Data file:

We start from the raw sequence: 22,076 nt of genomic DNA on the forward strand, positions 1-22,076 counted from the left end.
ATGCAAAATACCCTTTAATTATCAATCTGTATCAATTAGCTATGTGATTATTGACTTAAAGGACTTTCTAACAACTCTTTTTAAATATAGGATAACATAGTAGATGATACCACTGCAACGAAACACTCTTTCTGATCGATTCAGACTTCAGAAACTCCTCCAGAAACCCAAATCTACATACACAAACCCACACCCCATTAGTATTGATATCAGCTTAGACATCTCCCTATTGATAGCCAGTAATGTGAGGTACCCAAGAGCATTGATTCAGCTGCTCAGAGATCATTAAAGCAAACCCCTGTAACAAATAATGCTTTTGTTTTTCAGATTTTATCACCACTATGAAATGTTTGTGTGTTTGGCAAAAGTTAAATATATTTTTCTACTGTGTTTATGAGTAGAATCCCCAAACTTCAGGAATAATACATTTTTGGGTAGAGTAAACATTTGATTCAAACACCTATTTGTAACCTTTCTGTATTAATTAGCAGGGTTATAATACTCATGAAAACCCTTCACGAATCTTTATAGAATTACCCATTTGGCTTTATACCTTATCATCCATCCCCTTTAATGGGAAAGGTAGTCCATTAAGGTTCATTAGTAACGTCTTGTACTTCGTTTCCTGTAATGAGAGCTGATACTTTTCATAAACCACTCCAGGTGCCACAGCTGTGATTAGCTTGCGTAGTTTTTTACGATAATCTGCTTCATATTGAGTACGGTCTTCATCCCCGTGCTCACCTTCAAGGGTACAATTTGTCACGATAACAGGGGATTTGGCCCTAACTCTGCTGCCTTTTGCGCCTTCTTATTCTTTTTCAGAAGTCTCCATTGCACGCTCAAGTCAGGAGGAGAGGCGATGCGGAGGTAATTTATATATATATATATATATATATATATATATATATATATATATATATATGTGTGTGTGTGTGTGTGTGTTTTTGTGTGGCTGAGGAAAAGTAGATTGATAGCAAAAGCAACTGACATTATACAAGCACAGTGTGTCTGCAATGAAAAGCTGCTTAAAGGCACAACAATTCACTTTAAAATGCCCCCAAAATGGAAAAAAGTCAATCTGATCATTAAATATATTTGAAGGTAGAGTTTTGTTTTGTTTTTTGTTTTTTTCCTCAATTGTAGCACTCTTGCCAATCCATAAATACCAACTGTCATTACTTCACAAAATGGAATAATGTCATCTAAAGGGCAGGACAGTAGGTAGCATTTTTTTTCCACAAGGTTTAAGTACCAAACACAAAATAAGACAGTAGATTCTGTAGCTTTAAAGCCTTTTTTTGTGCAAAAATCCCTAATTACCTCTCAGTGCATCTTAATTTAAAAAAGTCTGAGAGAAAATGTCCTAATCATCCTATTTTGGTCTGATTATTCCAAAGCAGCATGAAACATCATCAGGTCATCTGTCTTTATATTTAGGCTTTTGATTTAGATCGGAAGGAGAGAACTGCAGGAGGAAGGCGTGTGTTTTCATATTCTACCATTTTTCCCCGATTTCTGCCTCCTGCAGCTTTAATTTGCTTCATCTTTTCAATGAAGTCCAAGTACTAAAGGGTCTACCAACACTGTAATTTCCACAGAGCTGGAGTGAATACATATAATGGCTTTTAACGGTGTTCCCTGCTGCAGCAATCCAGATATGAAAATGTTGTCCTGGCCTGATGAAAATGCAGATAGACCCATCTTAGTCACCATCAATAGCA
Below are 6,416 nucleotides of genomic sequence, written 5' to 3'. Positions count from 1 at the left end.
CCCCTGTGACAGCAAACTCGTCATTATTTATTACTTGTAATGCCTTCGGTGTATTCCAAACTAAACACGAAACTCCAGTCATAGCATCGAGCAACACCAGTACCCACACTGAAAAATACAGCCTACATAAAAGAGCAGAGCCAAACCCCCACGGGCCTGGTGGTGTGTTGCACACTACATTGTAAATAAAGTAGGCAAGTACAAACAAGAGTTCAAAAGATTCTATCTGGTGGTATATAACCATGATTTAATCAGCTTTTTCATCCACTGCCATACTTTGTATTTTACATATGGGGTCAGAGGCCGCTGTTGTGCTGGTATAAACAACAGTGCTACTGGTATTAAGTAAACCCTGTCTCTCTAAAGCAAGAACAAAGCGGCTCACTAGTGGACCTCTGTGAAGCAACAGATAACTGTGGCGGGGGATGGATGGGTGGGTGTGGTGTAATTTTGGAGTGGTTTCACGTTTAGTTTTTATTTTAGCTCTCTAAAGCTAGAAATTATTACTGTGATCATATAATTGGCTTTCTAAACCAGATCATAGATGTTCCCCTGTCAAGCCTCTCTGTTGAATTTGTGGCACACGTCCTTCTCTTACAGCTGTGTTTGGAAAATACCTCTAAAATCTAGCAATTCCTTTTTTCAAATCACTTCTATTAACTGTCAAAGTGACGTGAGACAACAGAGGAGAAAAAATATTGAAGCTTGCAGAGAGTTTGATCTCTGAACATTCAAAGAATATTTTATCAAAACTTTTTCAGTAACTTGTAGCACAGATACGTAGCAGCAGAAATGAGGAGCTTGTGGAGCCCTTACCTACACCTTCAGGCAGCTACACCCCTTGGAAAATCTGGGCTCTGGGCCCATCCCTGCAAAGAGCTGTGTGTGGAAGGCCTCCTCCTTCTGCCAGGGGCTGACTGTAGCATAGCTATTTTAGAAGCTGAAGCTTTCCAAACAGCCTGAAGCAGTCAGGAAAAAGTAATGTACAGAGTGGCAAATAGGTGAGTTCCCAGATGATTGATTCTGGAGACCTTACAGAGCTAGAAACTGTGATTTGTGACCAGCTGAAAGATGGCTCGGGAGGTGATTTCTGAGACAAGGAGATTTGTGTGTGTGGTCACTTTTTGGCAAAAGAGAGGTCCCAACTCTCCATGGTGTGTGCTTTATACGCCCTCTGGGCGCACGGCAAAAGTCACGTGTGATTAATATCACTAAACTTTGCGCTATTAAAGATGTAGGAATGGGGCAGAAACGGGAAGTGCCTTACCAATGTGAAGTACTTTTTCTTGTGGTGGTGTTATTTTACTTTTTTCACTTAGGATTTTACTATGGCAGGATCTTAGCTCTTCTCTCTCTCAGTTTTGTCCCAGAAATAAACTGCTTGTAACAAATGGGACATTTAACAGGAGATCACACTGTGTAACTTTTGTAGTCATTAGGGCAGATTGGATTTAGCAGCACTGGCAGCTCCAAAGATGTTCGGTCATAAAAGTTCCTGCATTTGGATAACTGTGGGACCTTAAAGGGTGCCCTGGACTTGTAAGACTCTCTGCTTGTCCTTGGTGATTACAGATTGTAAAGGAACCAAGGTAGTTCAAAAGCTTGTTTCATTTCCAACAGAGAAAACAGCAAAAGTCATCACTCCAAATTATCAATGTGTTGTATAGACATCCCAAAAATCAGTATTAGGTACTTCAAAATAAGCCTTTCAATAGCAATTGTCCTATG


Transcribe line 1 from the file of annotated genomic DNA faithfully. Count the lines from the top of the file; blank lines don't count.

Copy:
We start from the raw sequence: 22,076 nt of genomic DNA on the forward strand, positions 1-22,076 counted from the left end.